Skip to: Content
Skip to: Site Navigation
Skip to: Search


Sunspots: Huge and growing fast, says NASA

Sunspots of this size could produce major solar flares, which could disrupt communications on Earth. The latest sunspot is six Earth diameters across.

By Tariq MalikSpace.com / February 21, 2013

The bottom two black spots on the sun, known as sunspots, appeared quickly over the course of Feb. 19-20, 2013. These two sunspots are part of the same system and are over six Earths across.

NASA/SDO/AIA/HMI/Goddard Space Flight Center

Enlarge

A colossal sunspot on the surface of the sun is large enough to swallow six Earths whole, and could trigger solar flares this week, NASA scientists say.

Skip to next paragraph

The giant sunspot was captured on camera by NASA's Solar Dynamics Observatory as it swelled to enormous proportions over the 48 hours spanning Tuesday and Wednesday (Feb. 19 and 20). SDO is one of several spacecraft that constantly monitor the sun's space weather environment.

"It has grown to over six Earth diameters across, but its full extent is hard to judge since the spot lies on a sphere, not a flat disk," wrote NASA spokeswoman Karen Fox, of the agency's Goddard Space Flight Center in Greenbelt, Md., in an image description.

The sunspot region is actually a collection of dark blemishes on the surface of the sun that evolved rapidly over the last two days. Sunspots form from shifting magnetic fields at the sun's surface, and are actually cooler than their surrounding solar material.

According to Fox, some of the intense magnetic fields in the sunspot region are pointing in opposite directions, making it ripe for solar activity.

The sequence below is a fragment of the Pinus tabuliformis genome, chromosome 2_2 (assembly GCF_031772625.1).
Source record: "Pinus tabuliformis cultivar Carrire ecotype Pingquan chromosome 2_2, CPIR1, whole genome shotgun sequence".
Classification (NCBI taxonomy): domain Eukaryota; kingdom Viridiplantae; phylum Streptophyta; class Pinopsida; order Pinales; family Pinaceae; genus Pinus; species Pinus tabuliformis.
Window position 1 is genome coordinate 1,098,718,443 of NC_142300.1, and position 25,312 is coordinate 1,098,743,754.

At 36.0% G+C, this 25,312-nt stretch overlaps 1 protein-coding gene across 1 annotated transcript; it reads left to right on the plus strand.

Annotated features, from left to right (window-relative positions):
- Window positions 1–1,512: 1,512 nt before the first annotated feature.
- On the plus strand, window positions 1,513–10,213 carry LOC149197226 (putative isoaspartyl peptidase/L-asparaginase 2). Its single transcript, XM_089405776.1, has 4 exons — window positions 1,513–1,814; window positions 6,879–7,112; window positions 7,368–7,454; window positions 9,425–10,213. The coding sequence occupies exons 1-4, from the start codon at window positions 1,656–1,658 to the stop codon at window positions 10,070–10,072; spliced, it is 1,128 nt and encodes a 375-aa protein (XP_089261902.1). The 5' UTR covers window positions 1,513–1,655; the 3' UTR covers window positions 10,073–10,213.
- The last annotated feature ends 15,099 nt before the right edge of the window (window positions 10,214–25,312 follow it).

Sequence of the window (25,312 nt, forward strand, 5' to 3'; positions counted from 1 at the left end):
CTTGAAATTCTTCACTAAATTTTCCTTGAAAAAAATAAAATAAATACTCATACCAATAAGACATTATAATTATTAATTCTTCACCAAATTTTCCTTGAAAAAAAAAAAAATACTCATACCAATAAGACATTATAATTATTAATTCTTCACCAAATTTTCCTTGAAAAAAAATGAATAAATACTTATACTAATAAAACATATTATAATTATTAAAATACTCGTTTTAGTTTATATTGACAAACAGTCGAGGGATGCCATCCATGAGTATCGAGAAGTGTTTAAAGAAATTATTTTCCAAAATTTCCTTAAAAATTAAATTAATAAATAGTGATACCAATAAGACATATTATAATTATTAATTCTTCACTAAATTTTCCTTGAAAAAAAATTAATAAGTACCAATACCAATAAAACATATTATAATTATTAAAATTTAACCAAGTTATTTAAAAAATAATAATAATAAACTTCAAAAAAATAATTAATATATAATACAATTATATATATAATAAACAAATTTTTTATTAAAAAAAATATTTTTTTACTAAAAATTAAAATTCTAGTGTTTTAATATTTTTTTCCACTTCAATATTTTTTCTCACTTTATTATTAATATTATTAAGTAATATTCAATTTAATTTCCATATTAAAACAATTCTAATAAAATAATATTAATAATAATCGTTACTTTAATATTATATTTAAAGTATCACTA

"This is a fairly unstable configuration that scientists know can lead to eruptions of radiation on the sun called solar flares," Fox explained.

The sun is currently in the midst of an active phase of its 11-year solar weather cycle and is expected to reach peak activity sometime this year. The current sun weather cycle is known as Solar Cycle 24.

NASA's Solar Dynamics Observatory launched in 2010 and is just one of a fleet of spacecraft keeping close watch on the sun for signs of solar flares, eruptions and other space weather events.

You can follow SPACE.com Managing Editor Tariq Malik on Twitter @tariqjmalik. Follow SPACE.com on Twitter @Spacedotcom. We're also on Facebook & Google+

Copyright 2013 SPACE.com, a TechMediaNetwork company. All rights reserved. This material may not be published, broadcast, rewritten or redistributed.

  • Weekly review of global news and ideas
  • Balanced, insightful and trustworthy
  • Subscribe in print or digital

Special Offer

 

Doing Good

 

What happens when ordinary people decide to pay it forward? Extraordinary change...

Danny Bent poses at the starting line of the Boston Marathon in Hopkinton, Mass.

After the Boston Marathon bombings, Danny Bent took on a cross-country challenge

The athlete-adventurer co-founded a relay run called One Run for Boston that started in Los Angeles and ended at the marathon finish line to raise funds for victims.

 
 
Become a fan! Follow us! Google+ YouTube See our feeds!